I don’t know if I can even call this a recipe. It was a blatant, outright culinary mistake that yielded something delicious and kind of special. And when that sort of thing happens, is it really right to keep it to myself?
See, I don’t really know a whole lot about making frosting. Or icing. Or whatever you want to call it. I mean, I know that if you mix milk with confectioner’s sugar, you can create a glaze. I know that you can sweeten cream cheese and beat it into fluffy submission. But the whole frosting thing is just not something I do all that often. I take the shortcut with sugary crusts.
But I was making a cake. And I wanted a very special, very specific kind of frosting for this cake. In my mind, I was dreaming up an airy, buttery, vanilla bean-flecked delight. It seemed to make sense to me that if I creamed some butter and sugar, I could add heavy cream and continue to beat it until it was somewhere between a light whipped cream and thick buttercream. I’m still reasonably sure this is possible (I don’t know for sure because I switched off to mascarpone for round two, just to be on the safe side).
I had one of those moments, though, where I completely forgot myself. I combined the butter and sugar, added the heavy cream, grabbed my hand mixer and I let ‘er rip. Show of hands, anyone know what happens when you overbeat whipping cream? Almost immediately it started to look curdled. Well, surely if I keep beating it, thought I, it will smooth out all those tiny little butter lumps and turn into a pretty portrait of fluffy frosting. Not so much. As I continued to move the mixer around the bowl, the curdled white cream turned into thick yellow crumbles and I began to hear liquid sloshing at the bottom of the bowl. Damn it. Butter.
Those who raised their hands for butter get a gold star.
For half a second I felt defeated. I knew better. And then I began to laugh. I stood there, shaking my head and cracking up at myself as I turned toward the sink, holding back the butter with a spatula, letting the buttermilk drain. I reached into a drawer, pulled out my last square of cheesecloth, and wrung out the fragrant, softball-sized round. So it wasn’t buttercream. It didn’t need to be a total loss.
And it absolutely wasn’t. I slathered some of the vanilla bean butter on a slice of the test cake that I had baked that morning. Delicious. We’ve also since discovered that it is excellent on pancakes and I’d imagine it would be equally good on toast, muffins, or even banana bread.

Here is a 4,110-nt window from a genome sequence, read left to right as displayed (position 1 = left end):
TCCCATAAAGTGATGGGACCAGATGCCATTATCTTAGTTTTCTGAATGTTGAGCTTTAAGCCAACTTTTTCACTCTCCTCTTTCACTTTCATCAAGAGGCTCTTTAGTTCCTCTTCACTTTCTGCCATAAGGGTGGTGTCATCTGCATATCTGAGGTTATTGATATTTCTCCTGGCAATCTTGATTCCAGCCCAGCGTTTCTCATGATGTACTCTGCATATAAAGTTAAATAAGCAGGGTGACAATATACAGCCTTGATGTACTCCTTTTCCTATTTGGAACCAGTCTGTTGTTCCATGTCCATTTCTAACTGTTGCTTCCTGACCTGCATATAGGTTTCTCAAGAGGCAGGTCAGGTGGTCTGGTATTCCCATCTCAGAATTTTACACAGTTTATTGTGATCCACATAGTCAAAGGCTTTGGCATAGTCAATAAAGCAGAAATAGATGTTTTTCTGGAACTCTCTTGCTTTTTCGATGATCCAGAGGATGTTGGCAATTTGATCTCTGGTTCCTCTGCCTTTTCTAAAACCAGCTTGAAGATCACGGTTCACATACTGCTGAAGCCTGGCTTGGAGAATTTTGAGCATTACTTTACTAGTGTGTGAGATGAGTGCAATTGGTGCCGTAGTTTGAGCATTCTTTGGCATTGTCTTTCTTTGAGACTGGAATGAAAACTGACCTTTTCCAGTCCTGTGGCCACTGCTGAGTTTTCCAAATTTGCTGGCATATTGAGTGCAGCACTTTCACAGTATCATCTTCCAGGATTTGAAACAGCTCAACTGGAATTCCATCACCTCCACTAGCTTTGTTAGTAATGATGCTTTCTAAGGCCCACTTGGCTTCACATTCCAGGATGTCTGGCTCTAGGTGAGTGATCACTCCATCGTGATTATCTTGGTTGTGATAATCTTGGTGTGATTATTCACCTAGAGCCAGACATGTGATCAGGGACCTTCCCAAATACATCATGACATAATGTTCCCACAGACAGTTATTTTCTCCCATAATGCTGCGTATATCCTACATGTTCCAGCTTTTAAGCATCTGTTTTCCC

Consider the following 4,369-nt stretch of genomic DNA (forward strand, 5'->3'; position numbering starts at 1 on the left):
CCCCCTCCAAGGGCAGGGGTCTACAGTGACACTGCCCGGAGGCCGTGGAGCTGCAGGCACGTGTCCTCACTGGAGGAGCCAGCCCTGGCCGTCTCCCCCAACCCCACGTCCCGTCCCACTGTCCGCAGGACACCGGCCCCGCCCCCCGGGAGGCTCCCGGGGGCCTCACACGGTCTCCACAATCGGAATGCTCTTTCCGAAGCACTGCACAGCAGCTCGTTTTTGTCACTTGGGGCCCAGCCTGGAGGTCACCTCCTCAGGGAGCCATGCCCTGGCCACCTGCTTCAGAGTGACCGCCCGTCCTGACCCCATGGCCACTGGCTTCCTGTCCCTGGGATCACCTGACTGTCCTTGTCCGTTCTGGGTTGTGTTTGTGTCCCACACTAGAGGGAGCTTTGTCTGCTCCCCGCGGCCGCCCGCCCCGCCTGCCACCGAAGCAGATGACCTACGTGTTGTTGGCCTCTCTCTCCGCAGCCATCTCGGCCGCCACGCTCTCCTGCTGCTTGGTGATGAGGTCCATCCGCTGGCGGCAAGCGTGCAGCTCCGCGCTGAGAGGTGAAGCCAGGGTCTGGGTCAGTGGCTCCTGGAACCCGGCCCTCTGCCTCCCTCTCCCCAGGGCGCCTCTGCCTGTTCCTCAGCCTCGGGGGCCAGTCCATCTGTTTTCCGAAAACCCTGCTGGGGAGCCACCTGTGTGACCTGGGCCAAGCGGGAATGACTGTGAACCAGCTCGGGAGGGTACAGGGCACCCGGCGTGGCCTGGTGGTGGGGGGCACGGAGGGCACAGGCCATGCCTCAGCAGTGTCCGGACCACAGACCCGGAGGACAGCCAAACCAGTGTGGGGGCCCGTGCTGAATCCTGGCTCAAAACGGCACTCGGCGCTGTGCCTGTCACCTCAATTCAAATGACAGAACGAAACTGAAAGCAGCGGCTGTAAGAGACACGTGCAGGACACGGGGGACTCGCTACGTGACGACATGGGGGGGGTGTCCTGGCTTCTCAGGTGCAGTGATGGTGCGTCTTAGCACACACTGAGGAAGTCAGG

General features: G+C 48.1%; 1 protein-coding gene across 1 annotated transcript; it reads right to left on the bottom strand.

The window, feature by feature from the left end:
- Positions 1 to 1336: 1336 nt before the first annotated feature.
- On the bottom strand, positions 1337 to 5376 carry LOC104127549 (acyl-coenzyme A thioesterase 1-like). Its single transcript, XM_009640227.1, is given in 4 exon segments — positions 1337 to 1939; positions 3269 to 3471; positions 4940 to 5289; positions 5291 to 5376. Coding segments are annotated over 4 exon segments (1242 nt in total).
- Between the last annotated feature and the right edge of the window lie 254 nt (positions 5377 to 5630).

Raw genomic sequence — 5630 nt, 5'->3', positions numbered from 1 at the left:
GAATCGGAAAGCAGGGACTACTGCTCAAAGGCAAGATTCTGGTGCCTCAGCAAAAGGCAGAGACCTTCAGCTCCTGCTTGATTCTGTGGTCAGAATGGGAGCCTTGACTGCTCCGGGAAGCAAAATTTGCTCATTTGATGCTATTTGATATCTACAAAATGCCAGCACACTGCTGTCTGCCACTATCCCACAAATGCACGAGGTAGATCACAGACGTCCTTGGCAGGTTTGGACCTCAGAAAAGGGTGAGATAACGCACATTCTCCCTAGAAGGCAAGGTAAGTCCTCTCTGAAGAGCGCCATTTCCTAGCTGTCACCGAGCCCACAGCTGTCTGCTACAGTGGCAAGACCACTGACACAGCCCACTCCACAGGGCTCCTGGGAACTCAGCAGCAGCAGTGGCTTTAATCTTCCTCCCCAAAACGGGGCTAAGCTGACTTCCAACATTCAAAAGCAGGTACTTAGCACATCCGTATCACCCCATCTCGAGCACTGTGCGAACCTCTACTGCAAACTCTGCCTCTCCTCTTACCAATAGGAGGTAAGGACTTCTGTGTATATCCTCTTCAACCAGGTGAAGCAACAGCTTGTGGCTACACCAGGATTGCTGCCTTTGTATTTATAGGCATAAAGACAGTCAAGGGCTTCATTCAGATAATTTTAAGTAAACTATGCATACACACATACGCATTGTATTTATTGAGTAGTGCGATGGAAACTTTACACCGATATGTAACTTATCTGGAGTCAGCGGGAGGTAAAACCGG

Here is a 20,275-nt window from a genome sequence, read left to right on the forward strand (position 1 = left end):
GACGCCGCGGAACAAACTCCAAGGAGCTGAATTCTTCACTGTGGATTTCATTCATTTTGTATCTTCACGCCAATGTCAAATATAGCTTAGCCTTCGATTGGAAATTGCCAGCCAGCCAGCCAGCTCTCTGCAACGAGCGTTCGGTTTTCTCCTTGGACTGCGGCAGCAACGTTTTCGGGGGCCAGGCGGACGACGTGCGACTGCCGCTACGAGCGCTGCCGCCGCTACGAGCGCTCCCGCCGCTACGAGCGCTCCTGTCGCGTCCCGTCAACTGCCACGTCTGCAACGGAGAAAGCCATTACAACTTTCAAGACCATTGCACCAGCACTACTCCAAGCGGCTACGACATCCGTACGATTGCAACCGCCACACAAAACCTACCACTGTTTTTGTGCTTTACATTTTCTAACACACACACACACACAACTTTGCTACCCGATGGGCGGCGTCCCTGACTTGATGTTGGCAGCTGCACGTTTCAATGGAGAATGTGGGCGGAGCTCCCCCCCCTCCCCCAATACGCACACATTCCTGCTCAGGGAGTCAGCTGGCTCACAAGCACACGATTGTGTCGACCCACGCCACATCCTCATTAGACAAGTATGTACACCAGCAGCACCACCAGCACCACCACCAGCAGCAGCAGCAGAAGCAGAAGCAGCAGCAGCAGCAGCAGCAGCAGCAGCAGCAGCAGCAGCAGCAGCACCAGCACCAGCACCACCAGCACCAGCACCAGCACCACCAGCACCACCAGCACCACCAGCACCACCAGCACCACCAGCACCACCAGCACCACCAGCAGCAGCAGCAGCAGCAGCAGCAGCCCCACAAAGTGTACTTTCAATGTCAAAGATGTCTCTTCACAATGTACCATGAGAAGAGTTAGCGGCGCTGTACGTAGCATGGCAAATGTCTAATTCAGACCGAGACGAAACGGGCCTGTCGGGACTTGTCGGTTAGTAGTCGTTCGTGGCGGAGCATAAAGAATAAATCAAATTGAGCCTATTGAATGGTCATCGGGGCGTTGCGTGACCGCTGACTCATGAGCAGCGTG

So, I’m going to share with you exactly what I did, because what came out of it all was pretty damned good. I’m sure there’s an easier way to make a vanilla infused butter, but if you follow this recipe I can guarantee that not only will you wind up with exactly enough to fill one of those plastic, pint-sized takeout containers, but you definitely won’t wind up with frosting.
TIP: If I’d have had the forethought, I’d have packed it into jelly jars and given out a couple as gifts. Because I’m generous like that—and let’s face it, no two people need a whole tub of vanilla butter all to themselves.
Sweet Vanilla Bean Butter
8 oz (2 sticks) sweet cream butter, softened
1/3 cup granulated sugar
Seeds scraped from the inside of 1 vanilla bean
½ teaspoon vanilla extract
1 pint heavy whipping cream
In a medium bowl, cream together the butter and sugar. Add the vanilla seeds and the extract and beat until well-combined. Pour in the heavy cream and beat as fast as you can without the cream splashing out of the bowl.
Continue beating on high until the mixture curdles and separates into butter and buttermilk. Line a colander or sieve with cheesecloth and hold it over the sink. Turn the butter out into the sieve and drain thoroughly. Wrap the cheesecloth around the butter, forming it into a ball. Squeeze and wring out well.
Remove the butter from the cheesecloth to a couple of paper towels. Pat off any excess moisture. At this point, you can either transfer the whole thing to a lidded, pint-sized tub or quarter it and transfer to four 4 oz. jelly jars. When packing it in your preferred container, make sure to press the butter in completely and work out any air bubbles along the bottom and sides. If little drops of excess buttermilk rise to the top while doing this, blot them with a paper towel.
Cover, refrigerate, and use in tasty ways.